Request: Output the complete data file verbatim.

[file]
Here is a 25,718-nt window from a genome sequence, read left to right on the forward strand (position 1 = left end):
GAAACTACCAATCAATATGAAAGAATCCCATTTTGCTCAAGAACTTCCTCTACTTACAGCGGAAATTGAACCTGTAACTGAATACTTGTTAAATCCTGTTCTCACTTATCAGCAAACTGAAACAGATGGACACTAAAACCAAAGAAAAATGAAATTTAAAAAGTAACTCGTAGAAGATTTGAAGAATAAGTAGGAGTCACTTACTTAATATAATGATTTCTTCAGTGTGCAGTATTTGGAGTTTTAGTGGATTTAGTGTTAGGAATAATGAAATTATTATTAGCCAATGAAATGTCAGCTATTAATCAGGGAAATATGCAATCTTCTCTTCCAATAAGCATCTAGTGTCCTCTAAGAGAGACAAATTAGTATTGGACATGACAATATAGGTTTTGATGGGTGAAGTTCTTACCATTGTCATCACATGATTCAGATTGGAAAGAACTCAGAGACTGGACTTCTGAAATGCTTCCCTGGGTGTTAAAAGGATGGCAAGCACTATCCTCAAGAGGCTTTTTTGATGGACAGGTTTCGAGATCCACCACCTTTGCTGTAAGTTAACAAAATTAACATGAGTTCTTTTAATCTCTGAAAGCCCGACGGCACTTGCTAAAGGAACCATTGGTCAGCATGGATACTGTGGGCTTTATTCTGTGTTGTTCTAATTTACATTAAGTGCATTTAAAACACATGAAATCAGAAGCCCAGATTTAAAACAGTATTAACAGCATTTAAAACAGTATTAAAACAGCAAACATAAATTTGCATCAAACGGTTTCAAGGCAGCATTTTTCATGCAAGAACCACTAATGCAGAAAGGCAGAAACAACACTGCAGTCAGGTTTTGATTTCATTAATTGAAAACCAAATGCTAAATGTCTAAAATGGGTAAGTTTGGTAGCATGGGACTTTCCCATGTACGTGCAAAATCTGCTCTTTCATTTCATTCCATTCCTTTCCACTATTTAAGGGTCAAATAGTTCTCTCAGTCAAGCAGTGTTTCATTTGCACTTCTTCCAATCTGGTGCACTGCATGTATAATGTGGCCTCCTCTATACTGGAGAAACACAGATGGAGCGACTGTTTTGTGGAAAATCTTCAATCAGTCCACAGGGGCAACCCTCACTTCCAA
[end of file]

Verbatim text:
Here is a 25,718-nt window from a genome sequence, read left to right on the forward strand (position 1 = left end):
GAAACTACCAATCAATATGAAAGAATCCCATTTTGCTCAAGAACTTCCTCTACTTACAGCGGAAATTGAACCTGTAACTGAATACTTGTTAAATCCTGTTCTCACTTATCAGCAAACTGAAACAGATGGACACTAAAACCAAAGAAAAATGAAATTTAAAAAGTAACTCGTAGAAGATTTGAAGAATAAGTAGGAGTCACTTACTTAATATAATGATTTCTTCAGTGTGCAGTATTTGGAGTTTTAGTGGATTTAGTGTTAGGAATAATGAAATTATTATTAGCCAATGAAATGTCAGCTATTAATCAGGGAAATATGCAATCTTCTCTTCCAATAAGCATCTAGTGTCCTCTAAGAGAGACAAATTAGTATTGGACATGACAATATAGGTTTTGATGGGTGAAGTTCTTACCATTGTCATCACATGATTCAGATTGGAAAGAACTCAGAGACTGGACTTCTGAAATGCTTCCCTGGGTGTTAAAAGGATGGCAAGCACTATCCTCAAGAGGCTTTTTTGATGGACAGGTTTCGAGATCCACCACCTTTGCTGTAAGTTAACAAAATTAACATGAGTTCTTTTAATCTCTGAAAGCCCGACGGCACTTGCTAAAGGAACCATTGGTCAGCATGGATACTGTGGGCTTTATTCTGTGTTGTTCTAATTTACATTAAGTGCATTTAAAACACATGAAATCAGAAGCCCAGATTTAAAACAGTATTAACAGCATTTAAAACAGTATTAAAACAGCAAACATAAATTTGCATCAAACGGTTTCAAGGCAGCATTTTTCATGCAAGAACCACTAATGCAGAAAGGCAGAAACAACACTGCAGTCAGGTTTTGATTTCATTAATTGAAAACCAAATGCTAAATGTCTAAAATGGGTAAGTTTGGTAGCATGGGACTTTCCCATGTACGTGCAAAATCTGCTCTTTCATTTCATTCCATTCCTTTCCACTATTTAAGGGTCAAATAGTTCTCTCAGTCAAGCAGTGTTTCATTTGCACTTCTTCCAATCTGGTGCACTGCATGTATAATGTGGCCTCCTCTATACTGGAGAAACACAGATGGAGCGACTGTTTTGTGGAAAATCTTCAATCAGTCCACAGGGGCAACCCTCACTTCCAA